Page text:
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Become So Beautiful that God Can No Longer Resist You

We are living in challenging times. However, the saints point out that natural catastrophes, pandemics like COVID-19, as well as the suffering caused by human selfishness, pride, exploitation, and tyranny are nothing new in this world. In fact, our precarious existence here – fraught with instability, uncertainty, strife, and sorrows – results in misery not just in this life but for countless other lives as well. Saint Farid points this out when he writes: “I thought I was the only one in pain, O Farid, but the whole world is suffering. When I reached up high, I found the fire of suffering in every being.”1

Mystics emphasize that if in this world we experience 10,000 pleasures, they’ll always be followed by 10,000 sorrows. The Buddha strongly advised those heavily invested in finding lasting happiness in the world to remember five truths: “I will lose my youth; I am not beyond aging. I will lose my health; I am not beyond sickness. I will lose everything (power, wealth, position) and everyone I value; I am not beyond loss. And I will lose the very one I call myself, this body; I am not beyond death. The only things I will keep are my actions; I cannot escape their consequences.”2

Fortunately, as human beings, we’re not limited to this calamitous life of duality. We all have the innate potential to gain self-control and change our focus away from looking for lasting happiness in this ephemeral world, where it can’t be found, to looking within. The saints tell us that as we do this, we will mature spiritually and experience ever-increasing states of bliss, awe, and wonder – until eventually all distinctions between us and God disappear, and we become One.

The purpose of this path is to empower us to accomplish this. Hafiz points out the goal of spirituality:

Listen: this world is the lunatic’s sphere,
Don’t always agree it’s real,
Even with my feet upon it
And the postman knowing my door
My address is somewhere else.3

The saints tell us that it is up to each one of us to set our own priorities. There are basically three types of human beings in this world. The first lives only to serve their own egos; the second strives to transcend their egos and become one with the Lord; and the third vacillates in between.

It is only the second type of person who is a true spiritual warrior and succeeds on this path. That one – with courage, love, faith, devotion, and strong individual effort – wins the struggle to subdue the mind and contacts Nam at the eye center. They alone know the beauty, peace, and joy that is always available no matter what’s happening in this world.

However, those of us initiates who are the third type remain suffering in this delusion because we vacillate, often preferring our own personal desires and judgments over our Guru’s teachings. Why don’t we stop and do ourselves a favor and change? The masters promise that if we embrace, prioritize, and act on their message, we’ll definitely weather this world’s ups and downs more easily, even if we haven’t yet mastered going within.

And for those of us who have made this path their priority but feel disheartened because we haven’t reached the eye center and gone within, both Hazur Maharaj Ji and Baba Ji emphasize that it’s a big mistake to try to evaluate our spiritual growth in terms of what we think we’ve seen or heard “inside.” We won’t have so-called inner experiences if we’re too immature and full of ego to value, digest, and assimilate them without becoming proud, side-tracked, or tempted to use them for personal gain. In fact, we might not know where we stand spiritually until the time of our physical death.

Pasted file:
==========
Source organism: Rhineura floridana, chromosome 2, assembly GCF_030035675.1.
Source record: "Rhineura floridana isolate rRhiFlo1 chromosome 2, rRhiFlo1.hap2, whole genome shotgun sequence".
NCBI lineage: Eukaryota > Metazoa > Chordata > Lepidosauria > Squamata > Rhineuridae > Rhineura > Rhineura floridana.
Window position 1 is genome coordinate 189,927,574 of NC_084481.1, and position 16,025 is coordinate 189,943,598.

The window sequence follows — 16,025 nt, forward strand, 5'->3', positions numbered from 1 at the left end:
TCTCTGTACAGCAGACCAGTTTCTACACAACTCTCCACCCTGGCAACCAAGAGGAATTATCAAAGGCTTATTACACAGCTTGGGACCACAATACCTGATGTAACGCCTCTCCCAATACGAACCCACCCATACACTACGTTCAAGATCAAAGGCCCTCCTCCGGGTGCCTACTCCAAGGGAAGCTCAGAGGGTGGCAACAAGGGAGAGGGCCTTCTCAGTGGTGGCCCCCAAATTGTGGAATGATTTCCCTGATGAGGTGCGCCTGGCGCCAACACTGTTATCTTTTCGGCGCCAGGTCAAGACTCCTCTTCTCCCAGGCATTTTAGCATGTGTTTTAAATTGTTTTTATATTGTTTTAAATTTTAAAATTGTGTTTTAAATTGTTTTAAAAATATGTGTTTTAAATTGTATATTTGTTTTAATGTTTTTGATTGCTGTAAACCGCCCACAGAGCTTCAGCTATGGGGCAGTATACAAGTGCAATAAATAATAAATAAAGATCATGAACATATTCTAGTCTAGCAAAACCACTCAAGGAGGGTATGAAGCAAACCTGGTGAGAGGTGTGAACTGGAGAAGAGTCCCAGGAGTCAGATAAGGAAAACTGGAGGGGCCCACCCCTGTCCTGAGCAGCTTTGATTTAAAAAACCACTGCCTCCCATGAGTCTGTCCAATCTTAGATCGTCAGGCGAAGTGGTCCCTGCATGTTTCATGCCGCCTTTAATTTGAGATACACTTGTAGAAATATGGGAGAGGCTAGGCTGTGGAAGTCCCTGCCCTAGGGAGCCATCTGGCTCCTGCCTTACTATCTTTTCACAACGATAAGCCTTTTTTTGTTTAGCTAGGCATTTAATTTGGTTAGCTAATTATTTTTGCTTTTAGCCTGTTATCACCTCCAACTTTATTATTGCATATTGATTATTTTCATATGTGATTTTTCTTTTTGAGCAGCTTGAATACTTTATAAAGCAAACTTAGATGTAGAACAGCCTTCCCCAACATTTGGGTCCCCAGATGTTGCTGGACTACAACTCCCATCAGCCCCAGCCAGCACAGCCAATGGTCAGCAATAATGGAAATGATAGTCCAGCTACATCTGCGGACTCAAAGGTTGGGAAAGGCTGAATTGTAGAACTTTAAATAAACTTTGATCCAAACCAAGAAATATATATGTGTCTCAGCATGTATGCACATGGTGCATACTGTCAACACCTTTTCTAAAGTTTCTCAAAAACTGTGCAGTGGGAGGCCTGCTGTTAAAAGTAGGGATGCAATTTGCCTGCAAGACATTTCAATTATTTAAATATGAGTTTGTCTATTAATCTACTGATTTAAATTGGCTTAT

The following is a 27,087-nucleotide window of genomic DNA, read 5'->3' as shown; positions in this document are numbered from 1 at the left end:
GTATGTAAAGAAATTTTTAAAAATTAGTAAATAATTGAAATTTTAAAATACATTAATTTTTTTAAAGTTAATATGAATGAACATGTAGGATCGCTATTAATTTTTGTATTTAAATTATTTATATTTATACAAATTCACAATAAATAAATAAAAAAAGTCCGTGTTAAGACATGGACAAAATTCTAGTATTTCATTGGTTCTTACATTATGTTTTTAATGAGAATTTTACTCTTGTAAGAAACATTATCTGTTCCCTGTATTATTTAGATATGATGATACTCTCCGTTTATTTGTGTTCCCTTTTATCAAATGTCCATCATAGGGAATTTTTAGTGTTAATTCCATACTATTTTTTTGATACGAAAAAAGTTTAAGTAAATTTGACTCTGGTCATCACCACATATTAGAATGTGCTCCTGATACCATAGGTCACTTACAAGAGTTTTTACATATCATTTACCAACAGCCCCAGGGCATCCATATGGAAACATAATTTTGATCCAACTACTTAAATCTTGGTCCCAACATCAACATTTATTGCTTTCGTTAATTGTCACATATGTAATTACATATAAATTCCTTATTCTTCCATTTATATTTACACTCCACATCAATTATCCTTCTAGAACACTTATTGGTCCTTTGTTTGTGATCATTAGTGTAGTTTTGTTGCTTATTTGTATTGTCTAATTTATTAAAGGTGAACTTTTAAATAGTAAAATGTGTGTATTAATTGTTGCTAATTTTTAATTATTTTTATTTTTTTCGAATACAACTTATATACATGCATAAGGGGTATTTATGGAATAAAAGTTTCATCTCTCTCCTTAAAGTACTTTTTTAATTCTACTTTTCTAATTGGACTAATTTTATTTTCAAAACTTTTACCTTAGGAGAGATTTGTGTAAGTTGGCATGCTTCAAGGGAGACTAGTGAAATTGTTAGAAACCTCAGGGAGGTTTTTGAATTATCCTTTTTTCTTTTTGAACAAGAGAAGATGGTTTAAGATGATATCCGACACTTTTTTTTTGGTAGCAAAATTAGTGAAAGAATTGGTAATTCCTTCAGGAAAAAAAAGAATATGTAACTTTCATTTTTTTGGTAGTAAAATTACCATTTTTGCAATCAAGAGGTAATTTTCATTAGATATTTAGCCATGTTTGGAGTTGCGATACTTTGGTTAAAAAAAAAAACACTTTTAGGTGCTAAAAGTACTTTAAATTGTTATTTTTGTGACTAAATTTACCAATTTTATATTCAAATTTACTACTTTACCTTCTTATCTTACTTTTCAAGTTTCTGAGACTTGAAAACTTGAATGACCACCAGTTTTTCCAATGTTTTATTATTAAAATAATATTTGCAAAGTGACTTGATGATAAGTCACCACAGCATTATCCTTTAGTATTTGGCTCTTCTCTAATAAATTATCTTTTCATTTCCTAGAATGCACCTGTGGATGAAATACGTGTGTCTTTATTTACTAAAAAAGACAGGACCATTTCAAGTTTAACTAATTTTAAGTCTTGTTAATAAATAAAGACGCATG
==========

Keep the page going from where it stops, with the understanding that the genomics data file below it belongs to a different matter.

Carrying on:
The R.S. masters emphasize that our Guru’s purpose is not for us to remain as we are, slaves to our own mind, and yet still have spiritual powers and experiences. Their job is to work with us and guide us so that we transform ourselves into spiritual warriors who are so beautiful that the most beautiful One of all, the Lord, can no longer resist us. Then we’ll return to the supreme state of oneness with God without falling back into new physical bodies or having long intermittent stops in illusory realms along the way.

The masters have given us a challenge: to do our best to live the Sant Mat way of life, meditate as directed, learn from our mistakes without constantly repeating them, and accept all situations as opportunities to live in God’s will. They stress that the only way we can evaluate our own spiritual growth is by how well we consistently do this, not by how many sights and sounds we experience within.

They also encourage us to relax, be patient, find our own personal balance based on understanding our own strengths and weaknesses, and make the most of our time here with firm faith that if we do our part, Nam and our Guru will do the rest. We will achieve self- and God-realization and experience the wisdom, love, and compassion that are our spiritual heritage. There are no failures in Sant Mat.

Both Baba Ji and Hazur emphasize that we should carry no guilt and never fall prey to self-pity. Both are very damaging. At the end of the day, all we can do to attain liberation is try our best. We have no capacity to even think of the Lord much less completely realize him on our own. That happens through his grace. What’s important is that we have no regrets at our time of death. We want to be able to look our Guru in the eyes and say, “Do with me what you will, but I want you to know, I gave Sant Mat my best shot. I left nothing on the table.”

  1. T.R. Shangari, Sheikh Farid, The Great Sufi Mystic, Radha Soami Satsang Beas, p. 207
  2. Upajjhatthana Sutta: Subjects for Contemplation, translated from the Pali by Thanissaro Bhikkhu, 1997
  3. Daniel Ladinsky (translator), “Then Winks,” in The Gift: Poems by Hafiz, Penguin Compass, 1999, p. 229